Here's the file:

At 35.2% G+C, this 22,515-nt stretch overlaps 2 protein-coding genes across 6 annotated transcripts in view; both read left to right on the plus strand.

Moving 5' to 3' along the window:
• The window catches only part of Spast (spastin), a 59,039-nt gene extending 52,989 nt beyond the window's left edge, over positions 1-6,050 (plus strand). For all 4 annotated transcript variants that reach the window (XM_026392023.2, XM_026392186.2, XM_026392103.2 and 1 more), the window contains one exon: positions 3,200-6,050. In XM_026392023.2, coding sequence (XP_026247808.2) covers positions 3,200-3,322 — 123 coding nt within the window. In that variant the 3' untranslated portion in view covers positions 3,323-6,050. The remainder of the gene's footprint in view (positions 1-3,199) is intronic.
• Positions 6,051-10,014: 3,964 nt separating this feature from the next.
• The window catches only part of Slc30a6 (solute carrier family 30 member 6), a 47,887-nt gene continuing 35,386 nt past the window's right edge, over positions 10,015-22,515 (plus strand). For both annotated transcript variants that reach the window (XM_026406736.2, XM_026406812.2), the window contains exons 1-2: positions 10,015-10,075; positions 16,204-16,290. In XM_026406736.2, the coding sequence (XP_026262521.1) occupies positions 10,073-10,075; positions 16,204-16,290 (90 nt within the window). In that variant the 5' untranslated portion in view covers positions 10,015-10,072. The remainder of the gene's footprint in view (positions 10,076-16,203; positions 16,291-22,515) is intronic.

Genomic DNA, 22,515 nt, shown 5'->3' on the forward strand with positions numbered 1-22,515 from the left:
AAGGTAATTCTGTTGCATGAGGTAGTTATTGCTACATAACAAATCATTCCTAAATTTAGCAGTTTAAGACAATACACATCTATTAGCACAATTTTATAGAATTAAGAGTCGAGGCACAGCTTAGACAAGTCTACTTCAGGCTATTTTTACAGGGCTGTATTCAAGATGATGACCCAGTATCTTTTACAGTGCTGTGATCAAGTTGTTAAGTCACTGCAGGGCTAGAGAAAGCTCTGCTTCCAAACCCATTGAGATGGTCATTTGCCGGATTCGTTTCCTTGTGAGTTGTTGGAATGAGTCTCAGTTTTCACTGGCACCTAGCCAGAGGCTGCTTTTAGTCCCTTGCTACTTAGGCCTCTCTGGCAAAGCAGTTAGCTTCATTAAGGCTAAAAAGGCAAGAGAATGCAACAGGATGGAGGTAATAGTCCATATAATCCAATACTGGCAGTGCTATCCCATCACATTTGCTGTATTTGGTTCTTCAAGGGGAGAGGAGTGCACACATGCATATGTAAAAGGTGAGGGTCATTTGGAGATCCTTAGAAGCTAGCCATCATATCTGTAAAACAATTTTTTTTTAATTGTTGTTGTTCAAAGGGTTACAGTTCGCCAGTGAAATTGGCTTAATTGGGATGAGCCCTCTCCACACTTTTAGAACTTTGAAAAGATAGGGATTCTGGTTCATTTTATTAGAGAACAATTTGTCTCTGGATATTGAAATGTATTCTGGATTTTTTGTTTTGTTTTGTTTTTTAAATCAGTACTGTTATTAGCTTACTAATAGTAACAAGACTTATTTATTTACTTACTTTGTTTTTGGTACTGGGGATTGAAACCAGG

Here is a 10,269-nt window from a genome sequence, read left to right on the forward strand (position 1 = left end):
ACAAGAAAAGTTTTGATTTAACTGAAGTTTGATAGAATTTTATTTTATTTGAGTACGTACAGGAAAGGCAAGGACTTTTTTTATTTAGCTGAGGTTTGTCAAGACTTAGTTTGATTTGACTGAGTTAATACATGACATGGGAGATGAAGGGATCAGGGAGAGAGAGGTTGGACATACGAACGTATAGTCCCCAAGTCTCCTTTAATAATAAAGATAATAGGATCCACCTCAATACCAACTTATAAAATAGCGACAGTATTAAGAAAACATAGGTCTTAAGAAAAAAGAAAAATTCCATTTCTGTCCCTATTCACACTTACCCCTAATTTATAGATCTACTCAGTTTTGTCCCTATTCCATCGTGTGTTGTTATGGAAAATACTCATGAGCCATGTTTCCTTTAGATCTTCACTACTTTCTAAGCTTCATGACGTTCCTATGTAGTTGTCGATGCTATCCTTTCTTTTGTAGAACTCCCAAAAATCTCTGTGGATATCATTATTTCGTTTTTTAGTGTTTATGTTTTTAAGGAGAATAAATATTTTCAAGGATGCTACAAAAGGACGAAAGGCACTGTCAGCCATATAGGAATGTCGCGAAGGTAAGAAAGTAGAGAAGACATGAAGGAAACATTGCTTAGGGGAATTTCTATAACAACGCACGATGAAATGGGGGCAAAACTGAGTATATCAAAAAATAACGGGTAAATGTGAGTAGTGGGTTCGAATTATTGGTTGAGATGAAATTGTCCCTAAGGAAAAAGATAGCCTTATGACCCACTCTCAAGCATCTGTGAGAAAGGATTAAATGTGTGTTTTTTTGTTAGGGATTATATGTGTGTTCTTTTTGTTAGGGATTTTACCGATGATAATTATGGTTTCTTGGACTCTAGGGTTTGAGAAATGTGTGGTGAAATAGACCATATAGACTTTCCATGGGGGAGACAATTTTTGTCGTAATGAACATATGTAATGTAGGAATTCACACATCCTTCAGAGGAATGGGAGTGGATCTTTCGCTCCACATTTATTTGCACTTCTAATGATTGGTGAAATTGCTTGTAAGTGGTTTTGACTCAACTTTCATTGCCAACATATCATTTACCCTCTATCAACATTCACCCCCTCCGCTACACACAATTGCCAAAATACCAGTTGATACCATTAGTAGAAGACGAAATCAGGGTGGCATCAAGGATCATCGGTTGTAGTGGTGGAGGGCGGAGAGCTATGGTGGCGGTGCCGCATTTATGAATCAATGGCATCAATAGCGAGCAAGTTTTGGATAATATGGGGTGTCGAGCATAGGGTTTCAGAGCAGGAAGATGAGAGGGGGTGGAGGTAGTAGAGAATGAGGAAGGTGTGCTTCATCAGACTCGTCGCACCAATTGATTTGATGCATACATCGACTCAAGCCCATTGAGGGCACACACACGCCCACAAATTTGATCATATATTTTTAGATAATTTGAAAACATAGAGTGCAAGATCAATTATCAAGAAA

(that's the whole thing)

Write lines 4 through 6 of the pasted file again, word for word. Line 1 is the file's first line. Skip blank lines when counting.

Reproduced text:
• Positions 6,051-10,014: 3,964 nt separating this feature from the next.
• The window catches only part of Slc30a6 (solute carrier family 30 member 6), a 47,887-nt gene continuing 35,386 nt past the window's right edge, over positions 10,015-22,515 (plus strand). For both annotated transcript variants that reach the window (XM_026406736.2, XM_026406812.2), the window contains exons 1-2: positions 10,015-10,075; positions 16,204-16,290. In XM_026406736.2, the coding sequence (XP_026262521.1) occupies positions 10,073-10,075; positions 16,204-16,290 (90 nt within the window). In that variant the 5' untranslated portion in view covers positions 10,015-10,072. The remainder of the gene's footprint in view (positions 10,076-16,203; positions 16,291-22,515) is intronic.

Genomic DNA, 22,515 nt, shown 5'->3' on the forward strand with positions numbered 1-22,515 from the left: